Inheritance Tax and Inheritance Law in Sri Lanka
The Global Property Guide looks at inheritance from two angles: taxation and the question of what inheritance laws apply to foreigners who leave property in Sri Lanka: what restrictions there are and whether it is advisable to make a will.
How high are the inheritance taxes in Sri Lanka?
No inheritance tax is payable on the estate of a person who dies on or after 13 November 1985. However, administration of the estate is compulsory if the value of the estate is LKR 500,000 (USD 3,448) or more or if the testator has left a will.
Which law of succession applies in Sri Lanka?
The law of succession in Sri Lanka concerns everyone who owns real estate in Sri Lanka.
Sri Lanka has special laws for Muslims, including foreigners. All other persons, including foreigners, are subject to the provisions of the law enacted in Sri Lanka.
The main laws that apply to inheritance matters are:
Real estate (landed property). The general principle regarding jurisdiction over immovable property (real estate) in Sri Lanka is that the law of succession is governed by Sri Lankan law. The national law of a foreigner is not applicable to the inheritance of immovable property located in Sri Lanka.
Movable property. The inheritance of movable property is subject to the law of the country in which the deceased owner had his residence (place of stay) at the time of his death.
With regard to Muslim foreigners owning property in Sri Lanka, the Muslim Intestate Succession Ordinance states that the law applicable to the inactivity of a deceased Muslim who was resident in Sri Lanka or owned property in Sri Lanka at the time of death is the Muslim law of the sect to which the deceased Muslim belonged.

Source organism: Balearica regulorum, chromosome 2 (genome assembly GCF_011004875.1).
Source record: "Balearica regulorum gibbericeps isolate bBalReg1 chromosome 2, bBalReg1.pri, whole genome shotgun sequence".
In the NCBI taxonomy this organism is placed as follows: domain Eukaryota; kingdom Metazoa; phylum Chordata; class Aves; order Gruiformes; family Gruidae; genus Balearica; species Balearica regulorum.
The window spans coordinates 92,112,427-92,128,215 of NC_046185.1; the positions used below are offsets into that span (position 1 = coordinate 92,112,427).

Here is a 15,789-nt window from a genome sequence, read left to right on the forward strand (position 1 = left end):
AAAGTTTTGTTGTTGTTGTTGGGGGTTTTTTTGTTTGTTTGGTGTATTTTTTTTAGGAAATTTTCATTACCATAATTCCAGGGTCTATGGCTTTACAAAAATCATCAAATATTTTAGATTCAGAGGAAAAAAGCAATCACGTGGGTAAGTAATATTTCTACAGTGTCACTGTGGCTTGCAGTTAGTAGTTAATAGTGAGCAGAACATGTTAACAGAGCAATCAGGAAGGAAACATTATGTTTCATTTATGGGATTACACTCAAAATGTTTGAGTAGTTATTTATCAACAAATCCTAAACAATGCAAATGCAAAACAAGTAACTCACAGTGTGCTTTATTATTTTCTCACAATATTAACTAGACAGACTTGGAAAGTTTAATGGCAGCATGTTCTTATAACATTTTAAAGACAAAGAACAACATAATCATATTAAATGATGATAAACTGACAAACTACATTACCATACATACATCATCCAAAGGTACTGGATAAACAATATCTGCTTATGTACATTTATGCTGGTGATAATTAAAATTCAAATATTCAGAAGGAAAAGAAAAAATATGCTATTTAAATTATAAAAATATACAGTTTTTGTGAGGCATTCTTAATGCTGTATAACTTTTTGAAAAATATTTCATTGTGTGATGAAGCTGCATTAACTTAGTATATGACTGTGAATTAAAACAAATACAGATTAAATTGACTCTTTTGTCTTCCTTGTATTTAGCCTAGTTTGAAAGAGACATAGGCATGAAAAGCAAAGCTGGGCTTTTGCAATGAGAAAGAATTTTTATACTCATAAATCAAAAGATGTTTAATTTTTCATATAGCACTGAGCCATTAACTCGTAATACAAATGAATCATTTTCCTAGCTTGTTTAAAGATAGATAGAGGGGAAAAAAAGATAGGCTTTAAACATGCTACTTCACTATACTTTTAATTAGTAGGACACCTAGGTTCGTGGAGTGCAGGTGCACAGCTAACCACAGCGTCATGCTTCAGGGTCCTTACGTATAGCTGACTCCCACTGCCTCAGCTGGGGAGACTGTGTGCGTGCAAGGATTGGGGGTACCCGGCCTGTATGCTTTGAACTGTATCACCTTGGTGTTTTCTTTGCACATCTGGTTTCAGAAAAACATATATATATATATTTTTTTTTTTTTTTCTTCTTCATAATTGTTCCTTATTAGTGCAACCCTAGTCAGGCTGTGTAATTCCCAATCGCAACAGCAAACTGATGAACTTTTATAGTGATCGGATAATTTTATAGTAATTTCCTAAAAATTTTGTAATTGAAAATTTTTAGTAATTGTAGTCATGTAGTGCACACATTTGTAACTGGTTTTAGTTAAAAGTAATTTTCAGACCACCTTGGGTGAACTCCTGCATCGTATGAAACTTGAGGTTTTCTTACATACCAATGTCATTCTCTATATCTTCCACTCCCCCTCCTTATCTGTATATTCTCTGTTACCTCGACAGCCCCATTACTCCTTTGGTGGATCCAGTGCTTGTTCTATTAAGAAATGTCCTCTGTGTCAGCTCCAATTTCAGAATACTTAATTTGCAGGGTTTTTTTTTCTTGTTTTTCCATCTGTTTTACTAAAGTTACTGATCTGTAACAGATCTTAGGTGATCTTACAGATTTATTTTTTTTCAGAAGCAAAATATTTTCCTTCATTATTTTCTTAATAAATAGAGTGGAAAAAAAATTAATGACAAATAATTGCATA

If Sri Lankan citizens own immovable property abroad, the law of the country where the property is located is recognised by Sri Lankan courts as the applicable law of succession. With regard to movable property, Sri Lankan law has recognised the law of the country of residence as the applicable law.
Decisions concerning the assets of non-resident foreigners are primarily made by this court. Inheritance cases usually last between six months and two years.
The Code of Civil Procedure (S.554U) provides that in cases where a probate court or other authority in a foreign country has granted an estate or administrative writings in respect of the estate of a deceased person, upon presentation and deposit of a copy thereof with a competent court, the estate or the writings so granted shall be sealed with the seal of that court and thereafter shall come into force in Sri Lanka and shall have the same effect as if they had been granted by that court.
As far as Muslims are concerned, the reserved portion is based on the principles of Muslim law of the sect to which the deceased belonged.
For non-Muslims, in the absence of a will, the entire estate goes to the heirs listed in Part III of the Regulation on Matrimonial Rights and Inheritance.
In the case of immovable property, the surviving spouse inherits half of the estate. Children, grandchildren and more remote descendants are preferred to all others. All children take the same amount per capita, but their children or more distant descendants of a deceased child take per scholarship or by proxy.
If there is none of these designated heirs, the estate falls to the state. However, if any heirs can be found, even beyond the tenth degree, they take the inheritance.
In all matters relating to the testamentary distribution of the estate, if the Regulation is silent, the rules of Roman-Dutch law apply. These rules apply to all deceased persons holding immovable property in Sri Lanka (except Muslims), regardless of their actual or marital residence at the time of death.
In respect of movable property, the inheritance ab intestato is subject to and governed by the law of the country in which he/she was resident at the time of his/her death.
For Sri Lankans with immovable property, it is normal to make a will to bequeath the estate in a different way than under the provisions of the law of legal succession.